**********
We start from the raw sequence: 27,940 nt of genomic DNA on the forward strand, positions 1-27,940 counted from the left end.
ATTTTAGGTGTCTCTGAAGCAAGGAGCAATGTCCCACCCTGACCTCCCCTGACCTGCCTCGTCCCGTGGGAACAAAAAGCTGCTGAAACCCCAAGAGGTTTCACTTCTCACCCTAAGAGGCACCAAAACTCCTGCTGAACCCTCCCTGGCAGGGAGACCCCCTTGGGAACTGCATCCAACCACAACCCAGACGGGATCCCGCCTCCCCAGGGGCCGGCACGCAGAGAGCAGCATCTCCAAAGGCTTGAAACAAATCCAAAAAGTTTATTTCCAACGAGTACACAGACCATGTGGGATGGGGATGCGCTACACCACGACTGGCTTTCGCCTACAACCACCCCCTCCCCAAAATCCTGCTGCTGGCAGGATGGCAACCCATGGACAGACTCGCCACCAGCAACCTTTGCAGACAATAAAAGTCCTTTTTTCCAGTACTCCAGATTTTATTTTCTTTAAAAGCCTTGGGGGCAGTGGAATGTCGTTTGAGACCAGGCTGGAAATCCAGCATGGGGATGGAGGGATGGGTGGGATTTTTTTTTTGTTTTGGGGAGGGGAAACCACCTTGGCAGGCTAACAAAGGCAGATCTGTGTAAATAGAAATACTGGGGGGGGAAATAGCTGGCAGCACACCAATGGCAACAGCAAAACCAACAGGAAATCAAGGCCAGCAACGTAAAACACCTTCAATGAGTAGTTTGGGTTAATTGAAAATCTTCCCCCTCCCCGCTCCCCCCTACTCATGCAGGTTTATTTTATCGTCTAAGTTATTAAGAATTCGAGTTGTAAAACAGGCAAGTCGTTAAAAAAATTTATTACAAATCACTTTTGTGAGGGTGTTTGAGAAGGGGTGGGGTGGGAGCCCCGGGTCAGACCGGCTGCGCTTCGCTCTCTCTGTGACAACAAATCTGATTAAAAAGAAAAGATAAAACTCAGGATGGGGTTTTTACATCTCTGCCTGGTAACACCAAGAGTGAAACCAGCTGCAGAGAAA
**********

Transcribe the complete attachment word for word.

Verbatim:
We start from the raw sequence: 27,940 nt of genomic DNA on the forward strand, positions 1-27,940 counted from the left end.
ATTTTAGGTGTCTCTGAAGCAAGGAGCAATGTCCCACCCTGACCTCCCCTGACCTGCCTCGTCCCGTGGGAACAAAAAGCTGCTGAAACCCCAAGAGGTTTCACTTCTCACCCTAAGAGGCACCAAAACTCCTGCTGAACCCTCCCTGGCAGGGAGACCCCCTTGGGAACTGCATCCAACCACAACCCAGACGGGATCCCGCCTCCCCAGGGGCCGGCACGCAGAGAGCAGCATCTCCAAAGGCTTGAAACAAATCCAAAAAGTTTATTTCCAACGAGTACACAGACCATGTGGGATGGGGATGCGCTACACCACGACTGGCTTTCGCCTACAACCACCCCCTCCCCAAAATCCTGCTGCTGGCAGGATGGCAACCCATGGACAGACTCGCCACCAGCAACCTTTGCAGACAATAAAAGTCCTTTTTTCCAGTACTCCAGATTTTATTTTCTTTAAAAGCCTTGGGGGCAGTGGAATGTCGTTTGAGACCAGGCTGGAAATCCAGCATGGGGATGGAGGGATGGGTGGGATTTTTTTTTTGTTTTGGGGAGGGGAAACCACCTTGGCAGGCTAACAAAGGCAGATCTGTGTAAATAGAAATACTGGGGGGGGAAATAGCTGGCAGCACACCAATGGCAACAGCAAAACCAACAGGAAATCAAGGCCAGCAACGTAAAACACCTTCAATGAGTAGTTTGGGTTAATTGAAAATCTTCCCCCTCCCCGCTCCCCCCTACTCATGCAGGTTTATTTTATCGTCTAAGTTATTAAGAATTCGAGTTGTAAAACAGGCAAGTCGTTAAAAAAATTTATTACAAATCACTTTTGTGAGGGTGTTTGAGAAGGGGTGGGGTGGGAGCCCCGGGTCAGACCGGCTGCGCTTCGCTCTCTCTGTGACAACAAATCTGATTAAAAAGAAAAGATAAAACTCAGGATGGGGTTTTTACATCTCTGCCTGGTAACACCAAGAGTGAAACCAGCTGCAGAGAAA